“Vagina Monologues” Author Eve Ensler Talks Feminism and Her New Book, “The Apology”

Eve Ensler

Photo by Paula Allen

Like her award-winning play, The Vagina Monologues, the new book from Eve Ensler, The Apology, is also a monologue.

It’s 117 pages written in the voice of her late father who was sexually abusive from the time she was five and then also physically and verbally abusive. The Apology is his acknowledgement of what he did to her and the words she longed to hear but never did: “I am sorry.”

In her introduction, the 66-year-old writes, “I am done waiting. My father is long dead. He will never say the words to me. He will never make the apology. So it must be imagined.”

Speaking about her powerful book during a promotional appearance in Toronto this week, Ensler called it, “very vulnerable-making but also freeing.” She’s found that “people are really interested in discovering what an apology is and why it’s important.”

A feminist and activist who founded V-Day — a global activism movement to end violence against women and girls, observed each year on February 14th — she also says, “I never heard a man make a thorough apology. For a man to be an apologist is to be a traitor to the patriarchy.”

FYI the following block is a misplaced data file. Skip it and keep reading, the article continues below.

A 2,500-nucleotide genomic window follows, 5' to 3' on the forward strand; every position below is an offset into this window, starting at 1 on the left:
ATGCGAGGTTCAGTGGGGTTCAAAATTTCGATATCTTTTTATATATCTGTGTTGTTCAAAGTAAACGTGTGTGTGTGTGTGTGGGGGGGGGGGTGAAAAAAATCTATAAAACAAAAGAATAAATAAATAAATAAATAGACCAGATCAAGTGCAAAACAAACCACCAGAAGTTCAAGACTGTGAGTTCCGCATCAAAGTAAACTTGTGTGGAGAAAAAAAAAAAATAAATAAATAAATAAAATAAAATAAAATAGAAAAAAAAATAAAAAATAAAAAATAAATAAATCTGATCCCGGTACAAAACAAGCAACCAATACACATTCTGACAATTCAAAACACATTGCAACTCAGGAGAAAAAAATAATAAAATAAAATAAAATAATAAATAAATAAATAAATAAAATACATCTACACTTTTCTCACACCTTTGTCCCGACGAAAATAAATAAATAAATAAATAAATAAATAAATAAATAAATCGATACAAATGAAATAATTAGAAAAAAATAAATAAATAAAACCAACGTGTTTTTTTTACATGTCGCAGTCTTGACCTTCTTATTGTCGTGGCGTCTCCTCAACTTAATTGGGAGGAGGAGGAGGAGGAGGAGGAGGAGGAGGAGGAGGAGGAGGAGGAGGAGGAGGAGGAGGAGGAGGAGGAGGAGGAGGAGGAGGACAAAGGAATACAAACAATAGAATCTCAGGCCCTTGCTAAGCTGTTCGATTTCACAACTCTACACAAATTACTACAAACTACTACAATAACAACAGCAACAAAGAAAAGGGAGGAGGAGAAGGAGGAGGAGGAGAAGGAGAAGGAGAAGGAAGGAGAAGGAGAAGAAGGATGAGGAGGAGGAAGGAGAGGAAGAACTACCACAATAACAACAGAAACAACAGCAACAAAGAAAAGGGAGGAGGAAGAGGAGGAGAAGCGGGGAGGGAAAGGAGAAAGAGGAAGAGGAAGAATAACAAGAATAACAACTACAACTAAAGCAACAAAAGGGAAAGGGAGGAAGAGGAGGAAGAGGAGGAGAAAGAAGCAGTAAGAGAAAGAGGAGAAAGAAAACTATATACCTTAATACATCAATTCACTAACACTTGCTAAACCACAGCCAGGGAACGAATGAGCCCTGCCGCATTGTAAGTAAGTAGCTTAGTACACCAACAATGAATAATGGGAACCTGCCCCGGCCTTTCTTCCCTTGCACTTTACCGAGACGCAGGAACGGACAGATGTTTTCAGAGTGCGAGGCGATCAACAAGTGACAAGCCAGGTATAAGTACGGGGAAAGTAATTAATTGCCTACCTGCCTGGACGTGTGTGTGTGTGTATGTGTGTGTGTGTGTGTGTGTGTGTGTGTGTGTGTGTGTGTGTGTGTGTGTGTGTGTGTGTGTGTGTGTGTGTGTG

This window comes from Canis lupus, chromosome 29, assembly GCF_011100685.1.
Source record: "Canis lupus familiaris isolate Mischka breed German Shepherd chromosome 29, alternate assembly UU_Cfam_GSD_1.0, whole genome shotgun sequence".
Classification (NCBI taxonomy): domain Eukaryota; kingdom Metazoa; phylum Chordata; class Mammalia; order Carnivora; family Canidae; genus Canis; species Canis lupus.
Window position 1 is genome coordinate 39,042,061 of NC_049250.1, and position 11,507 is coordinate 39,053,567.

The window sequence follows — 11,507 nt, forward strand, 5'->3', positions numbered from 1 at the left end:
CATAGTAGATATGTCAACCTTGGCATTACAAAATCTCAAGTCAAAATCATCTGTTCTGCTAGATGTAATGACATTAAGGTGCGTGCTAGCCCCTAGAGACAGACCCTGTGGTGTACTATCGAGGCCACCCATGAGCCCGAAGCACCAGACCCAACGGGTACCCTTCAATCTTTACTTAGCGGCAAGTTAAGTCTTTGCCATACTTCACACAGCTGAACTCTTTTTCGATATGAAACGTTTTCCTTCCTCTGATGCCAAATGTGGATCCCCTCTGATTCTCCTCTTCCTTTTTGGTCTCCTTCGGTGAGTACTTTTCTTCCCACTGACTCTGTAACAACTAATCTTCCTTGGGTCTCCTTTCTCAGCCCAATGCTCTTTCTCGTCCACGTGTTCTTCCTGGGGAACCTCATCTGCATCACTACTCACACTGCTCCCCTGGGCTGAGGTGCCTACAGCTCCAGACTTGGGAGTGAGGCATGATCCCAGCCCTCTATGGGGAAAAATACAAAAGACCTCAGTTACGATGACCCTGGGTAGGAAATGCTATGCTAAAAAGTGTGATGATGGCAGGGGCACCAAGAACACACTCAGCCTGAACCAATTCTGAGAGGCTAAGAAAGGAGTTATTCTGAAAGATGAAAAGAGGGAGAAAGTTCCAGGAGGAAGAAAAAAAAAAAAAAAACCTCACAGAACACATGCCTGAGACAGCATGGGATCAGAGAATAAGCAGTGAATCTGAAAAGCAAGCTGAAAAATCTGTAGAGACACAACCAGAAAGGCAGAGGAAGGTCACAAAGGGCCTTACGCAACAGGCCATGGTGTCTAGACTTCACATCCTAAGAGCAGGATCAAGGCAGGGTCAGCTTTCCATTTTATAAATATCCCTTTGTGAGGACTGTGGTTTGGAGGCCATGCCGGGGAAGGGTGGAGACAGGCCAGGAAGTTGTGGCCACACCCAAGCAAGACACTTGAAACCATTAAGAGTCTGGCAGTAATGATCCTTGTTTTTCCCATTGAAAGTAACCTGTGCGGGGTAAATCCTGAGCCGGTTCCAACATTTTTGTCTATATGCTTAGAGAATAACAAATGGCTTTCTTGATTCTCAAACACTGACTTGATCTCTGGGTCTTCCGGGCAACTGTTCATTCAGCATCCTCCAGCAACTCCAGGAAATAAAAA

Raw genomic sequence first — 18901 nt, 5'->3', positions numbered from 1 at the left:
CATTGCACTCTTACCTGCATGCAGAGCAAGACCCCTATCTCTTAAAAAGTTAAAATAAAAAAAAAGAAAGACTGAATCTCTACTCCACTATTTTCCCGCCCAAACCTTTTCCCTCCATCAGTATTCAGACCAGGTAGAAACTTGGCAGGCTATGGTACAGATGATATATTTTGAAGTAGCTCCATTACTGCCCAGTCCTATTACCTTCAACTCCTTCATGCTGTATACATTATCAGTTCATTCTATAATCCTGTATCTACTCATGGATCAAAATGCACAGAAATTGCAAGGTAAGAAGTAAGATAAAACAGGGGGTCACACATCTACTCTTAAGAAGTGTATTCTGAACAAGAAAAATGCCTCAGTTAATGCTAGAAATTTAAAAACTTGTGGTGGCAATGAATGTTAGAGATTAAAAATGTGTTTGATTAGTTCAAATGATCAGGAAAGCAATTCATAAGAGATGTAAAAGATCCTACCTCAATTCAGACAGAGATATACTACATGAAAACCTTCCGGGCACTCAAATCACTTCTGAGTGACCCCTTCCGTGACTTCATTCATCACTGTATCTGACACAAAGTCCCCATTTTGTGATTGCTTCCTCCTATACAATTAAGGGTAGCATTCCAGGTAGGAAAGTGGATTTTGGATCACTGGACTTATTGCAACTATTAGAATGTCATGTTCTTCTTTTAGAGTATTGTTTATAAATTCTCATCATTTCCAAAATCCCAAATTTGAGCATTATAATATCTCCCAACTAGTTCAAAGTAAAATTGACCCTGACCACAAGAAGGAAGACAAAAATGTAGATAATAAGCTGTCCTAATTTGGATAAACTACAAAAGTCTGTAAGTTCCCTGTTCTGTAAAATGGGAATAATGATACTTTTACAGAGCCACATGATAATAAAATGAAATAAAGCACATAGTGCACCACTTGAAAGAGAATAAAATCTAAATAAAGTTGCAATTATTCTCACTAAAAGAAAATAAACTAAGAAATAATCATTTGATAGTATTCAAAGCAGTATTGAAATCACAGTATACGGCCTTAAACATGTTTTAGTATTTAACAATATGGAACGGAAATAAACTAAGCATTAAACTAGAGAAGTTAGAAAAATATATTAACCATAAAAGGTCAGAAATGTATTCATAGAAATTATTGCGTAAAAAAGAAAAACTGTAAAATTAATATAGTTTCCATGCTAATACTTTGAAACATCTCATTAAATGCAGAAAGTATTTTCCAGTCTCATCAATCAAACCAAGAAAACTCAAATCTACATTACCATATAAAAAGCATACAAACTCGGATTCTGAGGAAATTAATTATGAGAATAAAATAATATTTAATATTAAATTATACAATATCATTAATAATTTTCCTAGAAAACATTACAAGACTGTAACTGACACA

Ensler wrote the book “in four months, nonstop. It flowed. It was amazing the way he showed up. I just gave him a structure.” All of it was already inside her, an “internal dialogue.”

When someone commits violence and rape and battery, she says, “They enter you and your life gets framed with that.” She also says that, “I don’t know if I was ready to receive an apology earlier. I try not to have regrets. I feel like my father’s gone. End of story.”

She thinks, “in some ways, things have changed. Women are telling their stories and in the past they couldn’t talk about violence.” On the other hand, however, “We have a predator-in-chief in the White House and reactionary abortion laws in conservative states.

“I feel like the patriarchy is some terrible virus and when conditions are right it comes back full force and we’re in the midst of a horrible outbreak right now.”

What’s necessary, she believes, is to “get to the roots of patriarchy and why men are doing what they’re doing.” But she also bemoans “the lack of apology, acknowledgement, accountability.

“We’ve done the work, we’ve broken the silence. It was never our issue. We don’t rape ourselves. If men are serious about ending violence, they have to do the brave work and to apologize.”

The Apology is available in stores and online now. And, for more stories and author interviews, visit the Zed: Book Club